“Is there evidence that students are learning other ways of solving the problem? Is there evidence that students are making and learning mathematical connections to other problems and mathematical connec­tions as they persevere in solving the problem?”

As a school leader, you must focus deliberate attention on implementing the CCSS Mathematical Practices, part of your challenge will be to envision and teach what the practices "look and sound" like in the classroom as part of instruction.

The student tasks teachers design, the questions they ask in the classroom, and the discourse in which students participate will all combine to advance students’ abilities to engage with peers in the Mathematical Practices.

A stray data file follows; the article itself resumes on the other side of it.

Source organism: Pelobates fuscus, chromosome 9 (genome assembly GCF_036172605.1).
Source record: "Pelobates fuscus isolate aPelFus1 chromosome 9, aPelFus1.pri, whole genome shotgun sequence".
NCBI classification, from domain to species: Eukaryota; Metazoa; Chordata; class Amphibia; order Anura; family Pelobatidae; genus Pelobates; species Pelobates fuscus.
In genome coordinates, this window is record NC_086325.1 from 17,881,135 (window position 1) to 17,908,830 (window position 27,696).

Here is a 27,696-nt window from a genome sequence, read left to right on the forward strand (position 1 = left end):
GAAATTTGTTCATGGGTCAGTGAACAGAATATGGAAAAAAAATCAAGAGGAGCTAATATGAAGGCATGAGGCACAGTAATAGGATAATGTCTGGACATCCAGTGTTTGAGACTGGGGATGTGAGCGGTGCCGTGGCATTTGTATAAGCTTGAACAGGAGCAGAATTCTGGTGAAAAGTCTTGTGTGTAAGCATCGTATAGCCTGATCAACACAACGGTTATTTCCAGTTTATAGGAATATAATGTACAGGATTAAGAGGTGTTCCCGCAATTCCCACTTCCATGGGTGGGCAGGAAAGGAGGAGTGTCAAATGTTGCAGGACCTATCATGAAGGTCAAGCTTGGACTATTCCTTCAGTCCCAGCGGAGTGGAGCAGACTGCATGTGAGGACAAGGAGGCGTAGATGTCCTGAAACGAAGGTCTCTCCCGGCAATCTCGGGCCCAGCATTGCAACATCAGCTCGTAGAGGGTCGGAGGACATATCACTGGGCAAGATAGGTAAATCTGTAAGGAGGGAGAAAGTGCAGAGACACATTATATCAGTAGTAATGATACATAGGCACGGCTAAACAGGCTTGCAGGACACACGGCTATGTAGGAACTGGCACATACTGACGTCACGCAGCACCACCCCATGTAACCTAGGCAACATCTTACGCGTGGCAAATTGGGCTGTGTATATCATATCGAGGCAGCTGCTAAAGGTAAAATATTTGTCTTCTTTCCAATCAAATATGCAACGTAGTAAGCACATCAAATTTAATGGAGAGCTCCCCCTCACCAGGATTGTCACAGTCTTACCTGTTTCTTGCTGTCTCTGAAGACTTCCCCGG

If you lead and teach in a Common Core State these practices are not optional. If you don’t lead and teach in a Common Core State (Texas, etc) these practices are not optional. I wish you the best in this non-optional pursuit! 



1 comment:

  1. I'd argue that the first consideration (Is the problem interesting to students?) for creating common tasks and problems is the most important and one that we as educators sometimes fail to meet, putting the cart before the horse. Getting students to buy-in is a necessity. Providing interesting tasks is a necessity for students to be curious. When we neglect this component we perpetuate the student perception that math is used to solve contrived problems of little significance.

    ReplyDelete